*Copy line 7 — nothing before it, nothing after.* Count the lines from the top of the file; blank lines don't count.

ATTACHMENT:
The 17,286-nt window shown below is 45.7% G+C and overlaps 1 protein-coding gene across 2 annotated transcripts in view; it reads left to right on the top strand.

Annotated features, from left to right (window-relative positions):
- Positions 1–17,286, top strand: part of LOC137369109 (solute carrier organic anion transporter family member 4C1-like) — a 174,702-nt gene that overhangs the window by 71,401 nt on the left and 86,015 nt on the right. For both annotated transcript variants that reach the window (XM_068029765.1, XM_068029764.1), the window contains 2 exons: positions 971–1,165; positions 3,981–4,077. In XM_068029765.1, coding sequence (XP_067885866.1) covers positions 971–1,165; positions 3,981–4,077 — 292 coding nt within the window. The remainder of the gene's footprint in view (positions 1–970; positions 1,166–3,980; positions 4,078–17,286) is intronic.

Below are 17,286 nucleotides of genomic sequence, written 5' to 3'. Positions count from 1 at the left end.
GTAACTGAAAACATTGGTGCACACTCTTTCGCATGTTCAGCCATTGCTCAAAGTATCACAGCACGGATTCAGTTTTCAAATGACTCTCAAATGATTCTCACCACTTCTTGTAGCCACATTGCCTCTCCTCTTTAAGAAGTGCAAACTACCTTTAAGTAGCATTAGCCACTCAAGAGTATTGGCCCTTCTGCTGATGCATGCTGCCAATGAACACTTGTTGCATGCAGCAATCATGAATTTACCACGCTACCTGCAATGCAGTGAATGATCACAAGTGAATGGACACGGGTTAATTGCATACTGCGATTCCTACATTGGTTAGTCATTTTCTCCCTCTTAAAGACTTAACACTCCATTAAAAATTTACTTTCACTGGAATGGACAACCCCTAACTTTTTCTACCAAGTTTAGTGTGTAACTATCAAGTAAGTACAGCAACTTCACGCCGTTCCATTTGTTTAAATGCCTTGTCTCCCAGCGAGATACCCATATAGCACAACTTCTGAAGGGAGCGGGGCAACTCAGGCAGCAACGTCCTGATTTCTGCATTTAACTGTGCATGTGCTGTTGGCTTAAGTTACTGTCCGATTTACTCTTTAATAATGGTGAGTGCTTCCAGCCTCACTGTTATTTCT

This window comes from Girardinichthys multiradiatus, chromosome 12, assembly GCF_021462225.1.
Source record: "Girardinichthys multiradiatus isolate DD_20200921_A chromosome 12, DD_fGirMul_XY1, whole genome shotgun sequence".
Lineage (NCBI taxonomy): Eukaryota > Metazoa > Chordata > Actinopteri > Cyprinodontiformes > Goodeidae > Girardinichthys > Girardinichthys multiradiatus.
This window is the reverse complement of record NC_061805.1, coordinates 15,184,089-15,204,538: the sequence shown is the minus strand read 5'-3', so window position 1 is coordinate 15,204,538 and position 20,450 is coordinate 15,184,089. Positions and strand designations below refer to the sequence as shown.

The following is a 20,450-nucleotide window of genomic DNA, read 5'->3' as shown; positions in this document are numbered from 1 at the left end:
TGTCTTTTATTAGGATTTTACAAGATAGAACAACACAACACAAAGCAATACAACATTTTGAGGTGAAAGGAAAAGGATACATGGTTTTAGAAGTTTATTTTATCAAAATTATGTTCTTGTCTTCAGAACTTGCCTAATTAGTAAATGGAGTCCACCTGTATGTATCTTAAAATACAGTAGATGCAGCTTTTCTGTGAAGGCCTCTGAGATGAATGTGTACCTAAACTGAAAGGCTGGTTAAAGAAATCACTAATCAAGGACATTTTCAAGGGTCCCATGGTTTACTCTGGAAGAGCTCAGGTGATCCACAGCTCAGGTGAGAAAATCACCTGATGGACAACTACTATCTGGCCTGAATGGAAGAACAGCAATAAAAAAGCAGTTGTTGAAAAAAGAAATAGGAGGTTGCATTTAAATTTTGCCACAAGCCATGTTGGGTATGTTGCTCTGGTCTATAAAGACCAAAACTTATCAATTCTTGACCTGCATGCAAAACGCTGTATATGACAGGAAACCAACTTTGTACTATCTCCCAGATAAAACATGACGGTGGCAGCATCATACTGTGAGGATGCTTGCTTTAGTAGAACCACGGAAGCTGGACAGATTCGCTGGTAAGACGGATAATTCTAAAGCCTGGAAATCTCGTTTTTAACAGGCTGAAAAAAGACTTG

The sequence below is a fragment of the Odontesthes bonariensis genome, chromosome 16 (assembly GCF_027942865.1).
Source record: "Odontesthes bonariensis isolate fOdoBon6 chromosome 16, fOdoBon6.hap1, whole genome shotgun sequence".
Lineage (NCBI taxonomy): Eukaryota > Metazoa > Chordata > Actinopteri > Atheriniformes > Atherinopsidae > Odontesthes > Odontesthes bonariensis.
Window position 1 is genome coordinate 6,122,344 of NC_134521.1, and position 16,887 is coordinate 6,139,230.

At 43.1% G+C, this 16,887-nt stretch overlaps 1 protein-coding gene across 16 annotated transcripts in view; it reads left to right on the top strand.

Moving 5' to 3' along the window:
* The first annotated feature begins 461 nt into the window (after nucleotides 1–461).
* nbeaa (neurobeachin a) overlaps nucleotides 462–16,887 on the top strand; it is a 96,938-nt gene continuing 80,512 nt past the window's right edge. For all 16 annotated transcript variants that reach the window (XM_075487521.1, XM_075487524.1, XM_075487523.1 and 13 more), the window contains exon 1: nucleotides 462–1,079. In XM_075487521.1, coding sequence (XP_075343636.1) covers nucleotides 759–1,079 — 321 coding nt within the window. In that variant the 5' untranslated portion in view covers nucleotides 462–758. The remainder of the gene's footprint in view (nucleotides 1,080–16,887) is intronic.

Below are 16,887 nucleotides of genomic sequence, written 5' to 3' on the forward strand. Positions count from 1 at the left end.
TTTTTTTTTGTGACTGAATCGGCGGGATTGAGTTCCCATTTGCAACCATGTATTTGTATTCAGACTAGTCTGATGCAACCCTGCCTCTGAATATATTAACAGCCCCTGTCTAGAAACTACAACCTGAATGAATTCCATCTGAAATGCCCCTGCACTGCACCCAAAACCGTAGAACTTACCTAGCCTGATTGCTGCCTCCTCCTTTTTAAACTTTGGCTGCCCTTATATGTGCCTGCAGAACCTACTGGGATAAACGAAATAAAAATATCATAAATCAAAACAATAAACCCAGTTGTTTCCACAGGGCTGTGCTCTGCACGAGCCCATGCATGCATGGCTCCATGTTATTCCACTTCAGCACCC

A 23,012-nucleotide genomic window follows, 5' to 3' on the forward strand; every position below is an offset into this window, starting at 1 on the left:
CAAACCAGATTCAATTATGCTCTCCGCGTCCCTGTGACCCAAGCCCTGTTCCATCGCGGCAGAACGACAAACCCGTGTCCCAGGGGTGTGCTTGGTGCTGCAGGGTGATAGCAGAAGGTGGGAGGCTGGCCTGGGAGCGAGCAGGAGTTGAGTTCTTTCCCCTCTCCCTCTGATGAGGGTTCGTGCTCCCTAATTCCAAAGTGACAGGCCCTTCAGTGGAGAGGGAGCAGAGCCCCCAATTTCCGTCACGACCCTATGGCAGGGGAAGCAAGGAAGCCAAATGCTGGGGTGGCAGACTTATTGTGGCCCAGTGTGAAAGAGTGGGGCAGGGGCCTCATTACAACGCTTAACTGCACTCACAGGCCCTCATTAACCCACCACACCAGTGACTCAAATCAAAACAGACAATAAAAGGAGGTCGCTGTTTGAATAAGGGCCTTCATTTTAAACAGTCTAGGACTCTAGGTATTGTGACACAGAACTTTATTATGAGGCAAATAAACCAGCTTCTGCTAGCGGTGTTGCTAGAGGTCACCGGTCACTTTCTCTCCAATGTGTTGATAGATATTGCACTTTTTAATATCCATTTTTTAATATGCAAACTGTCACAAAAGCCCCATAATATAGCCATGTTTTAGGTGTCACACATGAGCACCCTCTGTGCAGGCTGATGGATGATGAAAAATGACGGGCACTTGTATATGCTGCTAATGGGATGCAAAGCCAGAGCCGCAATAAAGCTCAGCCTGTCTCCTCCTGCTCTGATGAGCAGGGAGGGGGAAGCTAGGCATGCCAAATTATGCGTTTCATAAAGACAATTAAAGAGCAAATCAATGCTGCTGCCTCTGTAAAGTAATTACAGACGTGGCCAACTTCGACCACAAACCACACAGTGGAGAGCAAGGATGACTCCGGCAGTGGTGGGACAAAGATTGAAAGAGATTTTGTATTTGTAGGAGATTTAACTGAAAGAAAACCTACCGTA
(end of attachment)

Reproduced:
Source record: "Girardinichthys multiradiatus isolate DD_20200921_A chromosome 12, DD_fGirMul_XY1, whole genome shotgun sequence".